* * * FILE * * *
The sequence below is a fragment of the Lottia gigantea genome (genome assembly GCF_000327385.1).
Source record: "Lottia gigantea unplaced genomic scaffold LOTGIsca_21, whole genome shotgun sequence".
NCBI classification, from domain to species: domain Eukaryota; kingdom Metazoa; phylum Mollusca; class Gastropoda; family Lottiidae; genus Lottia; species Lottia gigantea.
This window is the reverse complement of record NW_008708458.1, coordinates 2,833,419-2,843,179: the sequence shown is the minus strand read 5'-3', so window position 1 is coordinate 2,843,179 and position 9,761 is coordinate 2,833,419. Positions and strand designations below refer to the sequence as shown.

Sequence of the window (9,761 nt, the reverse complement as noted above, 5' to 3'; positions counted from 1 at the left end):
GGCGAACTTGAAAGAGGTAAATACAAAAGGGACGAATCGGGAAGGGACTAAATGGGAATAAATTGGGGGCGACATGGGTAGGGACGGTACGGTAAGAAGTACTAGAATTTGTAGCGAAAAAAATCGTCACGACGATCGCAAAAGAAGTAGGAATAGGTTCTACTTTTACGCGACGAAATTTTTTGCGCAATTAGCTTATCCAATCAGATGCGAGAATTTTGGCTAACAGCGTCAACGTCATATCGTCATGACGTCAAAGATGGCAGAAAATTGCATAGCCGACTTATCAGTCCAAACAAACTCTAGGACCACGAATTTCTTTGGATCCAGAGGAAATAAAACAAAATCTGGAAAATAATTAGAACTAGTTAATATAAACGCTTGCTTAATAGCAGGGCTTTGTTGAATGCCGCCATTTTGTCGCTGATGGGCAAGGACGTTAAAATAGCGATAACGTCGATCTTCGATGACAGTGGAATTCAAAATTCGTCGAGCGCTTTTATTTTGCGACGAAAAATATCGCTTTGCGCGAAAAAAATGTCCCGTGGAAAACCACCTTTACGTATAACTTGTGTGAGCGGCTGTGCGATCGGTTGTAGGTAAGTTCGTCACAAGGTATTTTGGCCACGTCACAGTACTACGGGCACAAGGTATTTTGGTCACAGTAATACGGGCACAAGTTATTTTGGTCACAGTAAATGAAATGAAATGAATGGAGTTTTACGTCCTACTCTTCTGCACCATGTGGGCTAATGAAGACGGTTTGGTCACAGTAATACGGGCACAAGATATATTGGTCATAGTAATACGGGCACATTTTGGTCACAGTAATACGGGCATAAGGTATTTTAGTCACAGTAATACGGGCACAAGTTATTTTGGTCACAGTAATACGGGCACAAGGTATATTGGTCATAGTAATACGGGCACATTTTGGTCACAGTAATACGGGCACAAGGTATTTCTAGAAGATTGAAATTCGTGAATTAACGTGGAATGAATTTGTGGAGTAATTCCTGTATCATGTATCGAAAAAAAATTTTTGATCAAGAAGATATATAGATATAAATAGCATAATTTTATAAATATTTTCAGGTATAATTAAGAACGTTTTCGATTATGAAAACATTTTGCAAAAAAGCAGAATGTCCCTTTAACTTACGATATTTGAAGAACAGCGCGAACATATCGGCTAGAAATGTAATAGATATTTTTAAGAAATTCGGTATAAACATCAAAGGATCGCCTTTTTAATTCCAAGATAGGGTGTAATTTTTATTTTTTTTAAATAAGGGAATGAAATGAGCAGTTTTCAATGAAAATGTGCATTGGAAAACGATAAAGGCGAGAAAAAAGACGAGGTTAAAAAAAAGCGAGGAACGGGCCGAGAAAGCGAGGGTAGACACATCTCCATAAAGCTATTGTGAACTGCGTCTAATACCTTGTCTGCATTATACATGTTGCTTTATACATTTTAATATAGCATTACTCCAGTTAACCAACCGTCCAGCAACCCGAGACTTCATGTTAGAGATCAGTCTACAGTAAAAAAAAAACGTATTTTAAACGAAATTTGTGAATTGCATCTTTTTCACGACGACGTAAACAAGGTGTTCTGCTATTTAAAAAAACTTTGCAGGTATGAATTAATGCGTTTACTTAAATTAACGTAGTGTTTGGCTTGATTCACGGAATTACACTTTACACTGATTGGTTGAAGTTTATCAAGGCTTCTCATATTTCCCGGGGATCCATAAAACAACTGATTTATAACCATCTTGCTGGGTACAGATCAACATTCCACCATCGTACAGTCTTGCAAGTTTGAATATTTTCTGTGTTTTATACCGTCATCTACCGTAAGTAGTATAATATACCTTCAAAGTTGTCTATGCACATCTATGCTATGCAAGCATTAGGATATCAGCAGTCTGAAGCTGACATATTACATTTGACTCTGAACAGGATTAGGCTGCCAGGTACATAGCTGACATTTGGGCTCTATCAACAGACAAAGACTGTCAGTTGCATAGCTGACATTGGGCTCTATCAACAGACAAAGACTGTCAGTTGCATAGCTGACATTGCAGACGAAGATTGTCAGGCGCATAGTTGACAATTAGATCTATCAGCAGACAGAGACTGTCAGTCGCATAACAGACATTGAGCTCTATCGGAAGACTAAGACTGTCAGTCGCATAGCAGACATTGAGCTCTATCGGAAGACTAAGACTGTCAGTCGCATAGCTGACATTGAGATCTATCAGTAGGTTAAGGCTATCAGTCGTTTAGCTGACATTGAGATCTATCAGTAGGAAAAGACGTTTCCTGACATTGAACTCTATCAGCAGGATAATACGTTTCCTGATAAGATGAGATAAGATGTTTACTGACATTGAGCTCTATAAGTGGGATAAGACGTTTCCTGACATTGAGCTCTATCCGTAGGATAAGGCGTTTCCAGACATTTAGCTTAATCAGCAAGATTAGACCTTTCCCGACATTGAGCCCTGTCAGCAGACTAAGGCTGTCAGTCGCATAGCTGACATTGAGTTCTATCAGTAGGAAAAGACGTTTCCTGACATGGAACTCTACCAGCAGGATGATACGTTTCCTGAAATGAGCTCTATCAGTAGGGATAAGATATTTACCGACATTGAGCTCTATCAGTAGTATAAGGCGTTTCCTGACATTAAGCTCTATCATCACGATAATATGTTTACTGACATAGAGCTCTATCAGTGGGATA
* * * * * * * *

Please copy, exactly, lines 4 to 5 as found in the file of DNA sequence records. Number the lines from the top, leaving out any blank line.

This window is the reverse complement of record NW_008708458.1, coordinates 2,833,419-2,843,179: the sequence shown is the minus strand read 5'-3', so window position 1 is coordinate 2,843,179 and position 9,761 is coordinate 2,833,419. Positions and strand designations below refer to the sequence as shown.

Sequence of the window (9,761 nt, the reverse complement as noted above, 5' to 3'; positions counted from 1 at the left end):